• Office space rents are expected to fall as much as 20%
  • Fewer than half of retailers have paid their rents in recent months while the proportion of rent collections from office and industrial lessees is much higher
  • Work-from-home may be here to stay but there always will be a need for collaborative spaces

It’s been roughly six months since millions of office workers shared chats next to watercoolers and shopping malls were bustling with retail consumers. As some areas of the U.S. cautiously reopen amid the pandemic, questions linger over what to do with the ample commercial and retail space that remains barren.

The pandemic has disrupted nearly all aspects of life. Video chatting has replaced face-to-face contact for everything from business meetings to family dinners while online shopping for everything from basics to pricey exercise equipment has supplanted trips to department stores and gyms.

The result is companies rethinking exactly how much space they need and retailers shifting focus from storefronts to warehouses for e-commerce.

Google recently pulled out of a deal to rent 202,000 square feet in Dublin’s docklands that would have provided office space for 2,000 workers. The decision followed word in July that parent company Alphabet (GOOG) would allow nearly all its 200,000 full-time and contract employees to continue to work from home until July 2021. Facebook (FB) made a similar decision for its more than 52,000 employees, while Amazon (AMZN) is allowing its 45,000 corporate employees to work from home through January.

Twitter (TWTR) took more extreme measures than its tech counterparts. CEO Jack Dorsey announced in May the company’s 4,600 employees never have to set foot in the office again and threw in $1,000 for home-office supplies.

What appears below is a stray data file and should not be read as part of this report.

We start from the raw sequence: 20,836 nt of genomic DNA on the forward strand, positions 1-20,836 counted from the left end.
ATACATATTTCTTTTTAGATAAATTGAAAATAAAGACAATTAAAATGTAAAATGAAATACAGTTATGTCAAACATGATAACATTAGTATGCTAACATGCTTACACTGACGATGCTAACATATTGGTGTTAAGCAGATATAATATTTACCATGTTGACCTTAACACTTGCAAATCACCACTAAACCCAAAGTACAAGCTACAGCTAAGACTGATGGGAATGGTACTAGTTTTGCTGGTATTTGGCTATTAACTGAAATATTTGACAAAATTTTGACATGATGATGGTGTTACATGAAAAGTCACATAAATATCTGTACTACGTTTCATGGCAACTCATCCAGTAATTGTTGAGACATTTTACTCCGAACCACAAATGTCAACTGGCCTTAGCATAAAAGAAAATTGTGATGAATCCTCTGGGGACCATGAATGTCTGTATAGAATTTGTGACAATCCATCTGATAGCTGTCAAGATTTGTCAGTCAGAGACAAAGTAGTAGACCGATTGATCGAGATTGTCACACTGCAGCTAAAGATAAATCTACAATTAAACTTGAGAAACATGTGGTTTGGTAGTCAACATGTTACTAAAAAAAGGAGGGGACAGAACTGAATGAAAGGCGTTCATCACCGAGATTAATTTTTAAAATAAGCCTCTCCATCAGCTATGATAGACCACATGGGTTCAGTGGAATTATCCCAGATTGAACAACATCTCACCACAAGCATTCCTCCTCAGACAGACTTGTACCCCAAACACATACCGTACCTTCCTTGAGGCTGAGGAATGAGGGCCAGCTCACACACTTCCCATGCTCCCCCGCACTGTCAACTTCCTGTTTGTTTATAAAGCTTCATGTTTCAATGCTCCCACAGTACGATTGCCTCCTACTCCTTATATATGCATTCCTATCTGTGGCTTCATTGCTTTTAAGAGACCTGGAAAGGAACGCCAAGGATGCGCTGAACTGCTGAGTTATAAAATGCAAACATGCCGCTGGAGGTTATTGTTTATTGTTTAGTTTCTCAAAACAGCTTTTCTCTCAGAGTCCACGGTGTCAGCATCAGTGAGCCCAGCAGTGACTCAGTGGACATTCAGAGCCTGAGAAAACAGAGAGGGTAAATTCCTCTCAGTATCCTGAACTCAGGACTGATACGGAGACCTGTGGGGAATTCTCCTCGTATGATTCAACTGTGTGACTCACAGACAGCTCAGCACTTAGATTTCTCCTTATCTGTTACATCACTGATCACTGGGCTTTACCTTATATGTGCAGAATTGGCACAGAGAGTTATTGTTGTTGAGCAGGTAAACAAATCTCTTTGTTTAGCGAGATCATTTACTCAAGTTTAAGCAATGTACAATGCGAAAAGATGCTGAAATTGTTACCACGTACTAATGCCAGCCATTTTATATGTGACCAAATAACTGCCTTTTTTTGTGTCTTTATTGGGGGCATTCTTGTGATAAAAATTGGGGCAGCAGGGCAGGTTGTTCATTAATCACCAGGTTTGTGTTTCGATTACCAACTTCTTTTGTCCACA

Meanwhile, many retail companies have shuttered in 2020. Some high-profile bankruptcies have included Stein Mart, Tailored Brands and Lord & Taylor.

With the office market ever be the same?

“Right now, people are reassessing their needs in terms of real estate, particularly in downtown markets. While some companies are terminating or renegotiating their leases, there are investors exploring these properties, with the sublease market playing a major role in driving interest,” Ed Curtis, CEO of YTexas, a business network for companies that are relocating, told International Business Times.

“Investors are also looking to capitalize on the new needs of real estate, which include multipurposing existing facilities, including offices, warehouses, and light industrial facilities. We’re also seeing a lot of groundbreakings for new distribution centers and warehouses in the Dallas Fort-Worth area as companies work to meet the surging demand for e-commerce and home deliveries.”

While retailers have been missing rent payments because of lack of sales, real estate expert Jeffrey Margolis of Berger Singerman told IBT that office tenants have been paying their rent – sometimes at reduced rates.

“Many businesses that did not previously embrace working from home have found that their employees are as productive or more productive than they are working in the office. Businesses are changing the way they think about office needs and are looking at employees to determine those who can work from home and those that need office space,” Margolis said.

Gregory LaPlaunt, manager of commercial products at Clear Capital, painted a negative near-term picture, with the outlook compounded by the nature of commercial and retail leases, which often run 5-10 years or more.